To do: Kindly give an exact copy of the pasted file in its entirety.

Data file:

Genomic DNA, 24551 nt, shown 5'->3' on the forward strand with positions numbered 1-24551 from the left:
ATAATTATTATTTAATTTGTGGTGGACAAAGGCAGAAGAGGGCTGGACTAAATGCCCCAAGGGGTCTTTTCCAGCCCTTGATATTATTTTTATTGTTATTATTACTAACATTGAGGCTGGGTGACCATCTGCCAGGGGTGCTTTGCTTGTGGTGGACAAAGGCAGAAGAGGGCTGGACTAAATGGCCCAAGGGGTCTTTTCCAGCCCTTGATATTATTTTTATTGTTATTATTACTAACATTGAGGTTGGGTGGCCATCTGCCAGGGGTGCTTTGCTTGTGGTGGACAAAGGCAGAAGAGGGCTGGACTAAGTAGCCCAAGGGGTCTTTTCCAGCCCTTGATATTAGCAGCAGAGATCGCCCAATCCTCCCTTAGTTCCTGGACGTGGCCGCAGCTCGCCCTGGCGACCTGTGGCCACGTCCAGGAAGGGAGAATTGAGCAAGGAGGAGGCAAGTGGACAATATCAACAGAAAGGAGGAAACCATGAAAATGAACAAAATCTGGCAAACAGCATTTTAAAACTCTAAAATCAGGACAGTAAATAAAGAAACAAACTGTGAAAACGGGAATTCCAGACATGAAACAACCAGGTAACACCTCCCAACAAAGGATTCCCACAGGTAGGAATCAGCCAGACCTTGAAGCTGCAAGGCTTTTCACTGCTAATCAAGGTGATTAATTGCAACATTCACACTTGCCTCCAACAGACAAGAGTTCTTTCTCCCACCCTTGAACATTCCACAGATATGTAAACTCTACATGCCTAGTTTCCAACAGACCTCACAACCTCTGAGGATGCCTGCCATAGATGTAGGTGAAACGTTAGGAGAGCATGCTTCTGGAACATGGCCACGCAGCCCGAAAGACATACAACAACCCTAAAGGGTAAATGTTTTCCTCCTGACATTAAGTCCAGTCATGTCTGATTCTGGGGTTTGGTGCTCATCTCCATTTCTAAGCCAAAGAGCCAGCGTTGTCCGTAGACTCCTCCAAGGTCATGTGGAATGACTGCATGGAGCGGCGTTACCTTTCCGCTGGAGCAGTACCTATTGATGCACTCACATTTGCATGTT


Genomic DNA, 24551 nt, shown 5'->3' on the forward strand with positions numbered 1-24551 from the left:
ATAATTATTATTTAATTTGTGGTGGACAAAGGCAGAAGAGGGCTGGACTAAATGCCCCAAGGGGTCTTTTCCAGCCCTTGATATTATTTTTATTGTTATTATTACTAACATTGAGGCTGGGTGACCATCTGCCAGGGGTGCTTTGCTTGTGGTGGACAAAGGCAGAAGAGGGCTGGACTAAATGGCCCAAGGGGTCTTTTCCAGCCCTTGATATTATTTTTATTGTTATTATTACTAACATTGAGGTTGGGTGGCCATCTGCCAGGGGTGCTTTGCTTGTGGTGGACAAAGGCAGAAGAGGGCTGGACTAAGTAGCCCAAGGGGTCTTTTCCAGCCCTTGATATTAGCAGCAGAGATCGCCCAATCCTCCCTTAGTTCCTGGACGTGGCCGCAGCTCGCCCTGGCGACCTGTGGCCACGTCCAGGAAGGGAGAATTGAGCAAGGAGGAGGCAAGTGGACAATATCAACAGAAAGGAGGAAACCATGAAAATGAACAAAATCTGGCAAACAGCATTTTAAAACTCTAAAATCAGGACAGTAAATAAAGAAACAAACTGTGAAAACGGGAATTCCAGACATGAAACAACCAGGTAACACCTCCCAACAAAGGATTCCCACAGGTAGGAATCAGCCAGACCTTGAAGCTGCAAGGCTTTTCACTGCTAATCAAGGTGATTAATTGCAACATTCACACTTGCCTCCAACAGACAAGAGTTCTTTCTCCCACCCTTGAACATTCCACAGATATGTAAACTCTACATGCCTAGTTTCCAACAGACCTCACAACCTCTGAGGATGCCTGCCATAGATGTAGGTGAAACGTTAGGAGAGCATGCTTCTGGAACATGGCCACGCAGCCCGAAAGACATACAACAACCCTAAAGGGTAAATGTTTTCCTCCTGACATTAAGTCCAGTCATGTCTGATTCTGGGGTTTGGTGCTCATCTCCATTTCTAAGCCAAAGAGCCAGCGTTGTCCGTAGACTCCTCCAAGGTCATGTGGAATGACTGCATGGAGCGGCGTTACCTTTCCGCTGGAGCAGTACCTATTGATGCACTCACATTTGCATGTT